Videbeck (2009) states “Anger is a normal human emotion in response to a real or perceived provocation. Anger results when a person is frustrated hurt or afraid. Handled appropriately and expressed assertively, anger can be a positive force that helps a person to resolve conflicts, solve problems and make decisions”. While looking into biological perspective of anger it also activates the fight and flight response of the sympathetic nervous system; in order, to prepare our body to handle any threat or dangerous situation to our body. Anger needs proper expression and if suppressed can create other problems later on. Some patients with anger show hostility and get physically aggressive which is a challenge for health care professionals (Videbeck, 2009).

 

During my last clinical at psychiatric ward I encountered a schizophrenic patient with anger and aggressive behavior. He had history of paranoid behaviors and physical aggression towards family and friend’s .He was paranoid toward staff, my colleagues and his friends .He also showed aggression toward his family members. We explained to the patient that we were there to care for him. We did a thorough assessment of his anger and anxiety.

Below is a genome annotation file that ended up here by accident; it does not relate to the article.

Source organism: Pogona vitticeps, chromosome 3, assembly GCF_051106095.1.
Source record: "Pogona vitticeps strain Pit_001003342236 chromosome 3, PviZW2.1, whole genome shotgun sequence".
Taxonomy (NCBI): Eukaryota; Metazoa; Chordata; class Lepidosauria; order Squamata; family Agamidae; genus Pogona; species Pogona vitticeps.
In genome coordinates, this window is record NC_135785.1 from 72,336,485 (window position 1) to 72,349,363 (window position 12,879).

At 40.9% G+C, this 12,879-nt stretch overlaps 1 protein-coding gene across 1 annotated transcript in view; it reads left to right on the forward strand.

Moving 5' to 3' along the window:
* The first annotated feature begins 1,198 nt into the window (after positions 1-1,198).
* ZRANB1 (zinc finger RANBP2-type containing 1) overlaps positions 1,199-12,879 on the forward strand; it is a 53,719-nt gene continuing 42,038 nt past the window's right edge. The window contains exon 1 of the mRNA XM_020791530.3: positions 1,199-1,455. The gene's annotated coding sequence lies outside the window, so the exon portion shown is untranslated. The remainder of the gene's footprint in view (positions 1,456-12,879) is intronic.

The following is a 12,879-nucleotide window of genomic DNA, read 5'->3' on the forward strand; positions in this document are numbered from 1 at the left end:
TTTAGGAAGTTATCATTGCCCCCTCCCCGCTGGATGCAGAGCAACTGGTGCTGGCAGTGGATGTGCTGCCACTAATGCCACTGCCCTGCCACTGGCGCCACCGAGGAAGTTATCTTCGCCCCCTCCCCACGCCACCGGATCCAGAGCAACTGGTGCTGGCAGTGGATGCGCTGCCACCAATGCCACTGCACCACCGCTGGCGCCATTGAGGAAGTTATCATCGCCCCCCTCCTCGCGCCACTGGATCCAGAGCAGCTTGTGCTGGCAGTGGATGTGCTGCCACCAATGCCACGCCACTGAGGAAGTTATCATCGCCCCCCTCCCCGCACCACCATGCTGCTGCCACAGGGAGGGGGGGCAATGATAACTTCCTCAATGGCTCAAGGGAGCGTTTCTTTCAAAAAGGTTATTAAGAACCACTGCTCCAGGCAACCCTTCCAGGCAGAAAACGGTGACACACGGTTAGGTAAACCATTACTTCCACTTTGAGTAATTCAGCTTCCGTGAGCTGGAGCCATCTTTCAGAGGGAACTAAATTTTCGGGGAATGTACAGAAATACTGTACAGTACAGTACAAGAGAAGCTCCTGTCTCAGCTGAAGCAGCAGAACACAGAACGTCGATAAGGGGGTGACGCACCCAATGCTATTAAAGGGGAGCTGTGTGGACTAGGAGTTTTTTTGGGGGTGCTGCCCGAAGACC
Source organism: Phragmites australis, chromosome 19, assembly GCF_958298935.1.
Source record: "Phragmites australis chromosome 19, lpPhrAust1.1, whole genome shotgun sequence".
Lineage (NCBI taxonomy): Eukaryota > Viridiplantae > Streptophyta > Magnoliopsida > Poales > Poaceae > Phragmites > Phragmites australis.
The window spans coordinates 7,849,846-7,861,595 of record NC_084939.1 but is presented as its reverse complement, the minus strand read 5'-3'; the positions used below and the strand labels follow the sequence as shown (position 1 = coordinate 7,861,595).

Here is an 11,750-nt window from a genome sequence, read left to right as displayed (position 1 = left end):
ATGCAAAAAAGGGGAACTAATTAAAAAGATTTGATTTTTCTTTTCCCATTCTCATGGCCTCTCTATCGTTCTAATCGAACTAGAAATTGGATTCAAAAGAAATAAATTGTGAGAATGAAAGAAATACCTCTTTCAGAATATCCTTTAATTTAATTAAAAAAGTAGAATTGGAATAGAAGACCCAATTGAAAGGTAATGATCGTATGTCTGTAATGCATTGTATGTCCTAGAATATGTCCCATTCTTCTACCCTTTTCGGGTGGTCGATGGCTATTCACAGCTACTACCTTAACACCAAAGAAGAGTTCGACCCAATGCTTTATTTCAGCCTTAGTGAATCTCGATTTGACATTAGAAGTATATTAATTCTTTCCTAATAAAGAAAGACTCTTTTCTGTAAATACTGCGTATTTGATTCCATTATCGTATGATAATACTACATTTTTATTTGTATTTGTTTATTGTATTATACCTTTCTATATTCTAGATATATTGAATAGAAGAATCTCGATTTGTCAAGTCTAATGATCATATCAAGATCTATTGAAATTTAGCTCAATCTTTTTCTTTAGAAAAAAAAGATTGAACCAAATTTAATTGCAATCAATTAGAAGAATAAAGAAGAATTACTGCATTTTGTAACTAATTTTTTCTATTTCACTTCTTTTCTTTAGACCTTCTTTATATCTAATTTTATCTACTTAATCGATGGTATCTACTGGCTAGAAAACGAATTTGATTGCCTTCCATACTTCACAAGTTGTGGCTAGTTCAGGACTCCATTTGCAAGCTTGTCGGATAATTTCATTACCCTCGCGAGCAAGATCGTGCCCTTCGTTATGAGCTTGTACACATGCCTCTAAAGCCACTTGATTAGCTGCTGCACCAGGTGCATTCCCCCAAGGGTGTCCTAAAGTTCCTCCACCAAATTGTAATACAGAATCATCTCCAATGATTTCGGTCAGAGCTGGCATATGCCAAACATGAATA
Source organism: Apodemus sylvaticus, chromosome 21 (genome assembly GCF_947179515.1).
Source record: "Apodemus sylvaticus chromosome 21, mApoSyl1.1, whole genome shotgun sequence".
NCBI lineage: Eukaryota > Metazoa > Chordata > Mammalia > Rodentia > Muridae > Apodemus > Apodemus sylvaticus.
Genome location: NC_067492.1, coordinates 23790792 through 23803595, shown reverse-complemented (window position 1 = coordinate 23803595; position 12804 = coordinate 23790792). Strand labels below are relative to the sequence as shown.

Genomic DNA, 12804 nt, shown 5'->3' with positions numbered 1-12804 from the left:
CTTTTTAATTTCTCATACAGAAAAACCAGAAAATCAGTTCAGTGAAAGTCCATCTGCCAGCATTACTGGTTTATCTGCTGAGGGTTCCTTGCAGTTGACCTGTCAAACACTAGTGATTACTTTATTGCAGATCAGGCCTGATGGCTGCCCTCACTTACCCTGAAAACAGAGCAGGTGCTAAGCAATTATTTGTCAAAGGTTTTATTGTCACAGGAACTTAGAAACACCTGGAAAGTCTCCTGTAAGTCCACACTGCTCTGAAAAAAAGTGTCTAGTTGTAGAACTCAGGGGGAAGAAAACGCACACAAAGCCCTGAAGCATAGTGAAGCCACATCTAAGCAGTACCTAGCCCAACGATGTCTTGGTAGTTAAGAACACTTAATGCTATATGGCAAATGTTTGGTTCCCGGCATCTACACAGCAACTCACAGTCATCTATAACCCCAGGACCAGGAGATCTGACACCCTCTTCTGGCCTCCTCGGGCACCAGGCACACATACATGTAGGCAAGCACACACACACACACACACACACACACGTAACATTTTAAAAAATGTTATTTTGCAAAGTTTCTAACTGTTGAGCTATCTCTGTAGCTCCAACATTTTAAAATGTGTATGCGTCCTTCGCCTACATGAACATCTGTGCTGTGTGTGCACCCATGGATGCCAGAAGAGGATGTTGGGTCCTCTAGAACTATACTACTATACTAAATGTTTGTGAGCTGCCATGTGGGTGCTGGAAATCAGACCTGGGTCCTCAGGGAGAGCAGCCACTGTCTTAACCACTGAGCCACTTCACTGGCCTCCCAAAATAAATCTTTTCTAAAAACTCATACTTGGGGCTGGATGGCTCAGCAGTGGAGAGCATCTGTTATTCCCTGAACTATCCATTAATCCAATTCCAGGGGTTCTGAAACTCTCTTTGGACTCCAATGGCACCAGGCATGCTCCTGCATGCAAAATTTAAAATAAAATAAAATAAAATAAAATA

Literature also suggests effective assessment, use of mood stabilizer medications, and interacting with patients in a holistic manner (Hollinworth, Clark, Harland, Johnson & Partington, 2005). After reviewing literature it was found that some early warning signs for anger and aggression in a patient are: getting hostile towards staff and friends, patients’ face may become reddish and may start clenching fists; changing position often and moving in a rough manner often indicate that the client is going from irritation towards anger and aggression (Videbeck, 2009). After identifying such a situation we can help the patient to calm down by involving him in activities like playing cards, discussing his interests and hobbies, helping patient in expressing anger in an appropriate manner, using assertive communication statements and discussing a solution for the conflict are all important steps in order to manage anger.